“We find that in approximately half of the cases referred to us, the patient does not have dementia but is in fact rather stressed, lonely and anxious. With the appropriate interventions, which may include individual or group talk therapies, improved family support, and where necessary using appropriate psychiatric drugs, we can usually successfully manage these patients. The other half of these patients do have dementia-related memory disorders but there are a number of interventions that could assist in supporting memory and dealing with symptoms.
Dr Fuller says that the multi-disciplinary teams find it of critical importance to involve the families of elderly patients in their care as far as possible. Developing a comprehensive care plan for each individual ensures that everyone is on the same page and family members and caregivers are empowered to provide emotional and other support to their elderly loved ones once they are discharged home.
“Our main goal is to find solutions for the unique set of challenges each individual senior faces in their lives, and to enable them to continue to play a positive role within their families and communities for as long as possible.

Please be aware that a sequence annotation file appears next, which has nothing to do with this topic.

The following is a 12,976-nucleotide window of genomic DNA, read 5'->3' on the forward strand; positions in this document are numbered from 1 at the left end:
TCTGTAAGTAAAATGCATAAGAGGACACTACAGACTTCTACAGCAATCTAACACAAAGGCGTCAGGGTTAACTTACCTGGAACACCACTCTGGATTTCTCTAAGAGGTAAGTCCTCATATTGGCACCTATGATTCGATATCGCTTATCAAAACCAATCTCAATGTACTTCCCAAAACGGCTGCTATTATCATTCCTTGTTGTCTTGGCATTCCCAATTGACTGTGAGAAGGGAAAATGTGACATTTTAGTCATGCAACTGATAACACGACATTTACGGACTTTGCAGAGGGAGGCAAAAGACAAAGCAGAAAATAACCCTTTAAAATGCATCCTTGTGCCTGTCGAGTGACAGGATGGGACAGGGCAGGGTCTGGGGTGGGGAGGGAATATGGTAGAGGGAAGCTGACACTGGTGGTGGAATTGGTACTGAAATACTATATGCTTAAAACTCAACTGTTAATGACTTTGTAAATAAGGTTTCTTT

Dr Fuller believes that such an approach also provides a model for a national approach to the care of the elderly. He says that the societal challenges posed by an ageing population, and by mental health conditions such as dementia in particular, are too great to address by any individual or institution alone.
“We need to collaborate at all levels of society, including within the public and private health sector, civil society and even at an individual level, so that we can establish innovative ways forward to effectively address these critical challenges,” he concludes.
About the Akeso Group
Akeso is a group of private in-patient psychiatric hospitals, and is part of the Netcare Group. Akeso provides individual, integrated and family-oriented treatment in specialised in-patient treatment facilities, for a range of psychiatric, psychological and addictive conditions.
Please visit www.akeso.co.za, email firstname.lastname@example.org, or contact us on 011 301 0369 for further information. In the event of a psychological crisis, please call 0861 435 787 for assistance. Contact Akeso Alberton on 087 098 0456 and Akeso Parktown on 087 098 0458.
For more information on this media release, contact MNA at the contact details listed below.
Issued by: MNA on behalf of the Akeso Parktown and Akeso Alberton
Contact: Martina Nicholson, Graeme Swinney, Meggan Saville or Estene Lotriet-Vorster
Telephone: (011) 469 3016